In this article, we compare Adobe Photoshop CC vs Photoshop Elements.
Adobe Photoshop Elements vs Photoshop CC Workspace
Photoshop was developed in 1987 and is used by many to edit images. The program was not designed for this at first. Digital photography was emerging at the time. Adobe created Elements to focus on Photoshop tools most necessary for photographers.
Adobe first released Photoshop Elements in 2001. Like Lightroom, Elements is a Photoshop spin-off designed to target photographers.
What is the Adobe Photoshop Workspace?
The Photoshop CC workspace is customizable. Included are places for tools, adjustments, history, and layers. You have the option to add windows and open panels for more features and functionality. Actions let you automate a series of commands.
What is the Photoshop Elements Workspace?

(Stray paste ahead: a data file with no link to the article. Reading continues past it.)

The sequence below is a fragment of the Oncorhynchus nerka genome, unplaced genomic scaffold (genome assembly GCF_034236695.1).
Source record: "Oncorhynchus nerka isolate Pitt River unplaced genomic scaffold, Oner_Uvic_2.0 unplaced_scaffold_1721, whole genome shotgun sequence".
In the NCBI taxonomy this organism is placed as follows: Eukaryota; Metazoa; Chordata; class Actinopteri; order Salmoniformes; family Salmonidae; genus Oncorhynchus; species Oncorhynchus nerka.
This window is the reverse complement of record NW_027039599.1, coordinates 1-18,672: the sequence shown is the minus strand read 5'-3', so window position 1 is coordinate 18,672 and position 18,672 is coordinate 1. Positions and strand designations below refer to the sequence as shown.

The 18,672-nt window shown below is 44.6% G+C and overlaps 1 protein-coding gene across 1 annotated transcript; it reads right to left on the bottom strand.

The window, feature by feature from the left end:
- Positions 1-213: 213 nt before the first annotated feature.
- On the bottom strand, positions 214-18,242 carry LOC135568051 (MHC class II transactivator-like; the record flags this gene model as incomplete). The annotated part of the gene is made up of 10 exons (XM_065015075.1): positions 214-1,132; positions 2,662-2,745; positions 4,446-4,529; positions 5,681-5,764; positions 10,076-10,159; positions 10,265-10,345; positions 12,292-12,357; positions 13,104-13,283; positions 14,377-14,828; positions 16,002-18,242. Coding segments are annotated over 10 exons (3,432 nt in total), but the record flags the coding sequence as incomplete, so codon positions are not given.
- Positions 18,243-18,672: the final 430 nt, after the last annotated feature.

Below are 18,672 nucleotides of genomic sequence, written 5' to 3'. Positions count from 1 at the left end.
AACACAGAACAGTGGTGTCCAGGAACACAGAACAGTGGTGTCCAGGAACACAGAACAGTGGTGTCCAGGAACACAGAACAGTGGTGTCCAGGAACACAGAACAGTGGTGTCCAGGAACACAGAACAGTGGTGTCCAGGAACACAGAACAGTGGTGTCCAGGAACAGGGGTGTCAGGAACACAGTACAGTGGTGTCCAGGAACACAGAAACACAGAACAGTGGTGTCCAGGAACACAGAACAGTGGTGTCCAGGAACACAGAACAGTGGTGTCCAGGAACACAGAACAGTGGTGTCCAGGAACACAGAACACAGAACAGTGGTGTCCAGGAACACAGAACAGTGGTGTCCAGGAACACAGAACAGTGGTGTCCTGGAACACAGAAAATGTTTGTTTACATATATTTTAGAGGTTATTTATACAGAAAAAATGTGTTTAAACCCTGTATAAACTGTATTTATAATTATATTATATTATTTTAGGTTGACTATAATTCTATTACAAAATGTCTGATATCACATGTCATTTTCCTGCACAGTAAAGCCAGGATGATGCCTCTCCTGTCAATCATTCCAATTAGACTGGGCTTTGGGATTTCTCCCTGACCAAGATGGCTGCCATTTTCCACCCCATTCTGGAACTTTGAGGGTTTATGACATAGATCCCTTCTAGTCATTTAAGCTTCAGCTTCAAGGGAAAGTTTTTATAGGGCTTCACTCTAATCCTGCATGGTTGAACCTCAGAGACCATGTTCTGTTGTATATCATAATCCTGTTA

Photoshop Elements has three different workspaces depending on your post-processing skill level. Which one you choose depends on how much control you want when editing.
You can work in the Quick, Guided, or Expert workspace. Plus, there is an Organizer screen to import photos and help you keep track of your images.
In Quick editing, you select options from basic tools and adjustments. Click on the choices given until you find one you like. You can select from built-in Effects (filters), textures, and frames. Selecting a tool gives you more options.
Tools are in the left column. Highlighting a tool gives you more options in the bottom panel. Quick adjustments are in the right column. Click on a tool to see a set of choices. Effects and other options are in the bottom right-hand corner.
The Guided edit workspace lets you do more advanced edits. There are many sophisticated effects, like double exposures, sky replacements, and photo merging. There are also simpler adjustments like exposure, contrast, and color enhancement. The terms used are user-friendly.
The guided adjustments are grouped into tabs across the top. A before and after picture gives you a sense of what the edit does to your image. Selecting edit opens a step-by-step guide making each simple to use. Many include an auto-correct option.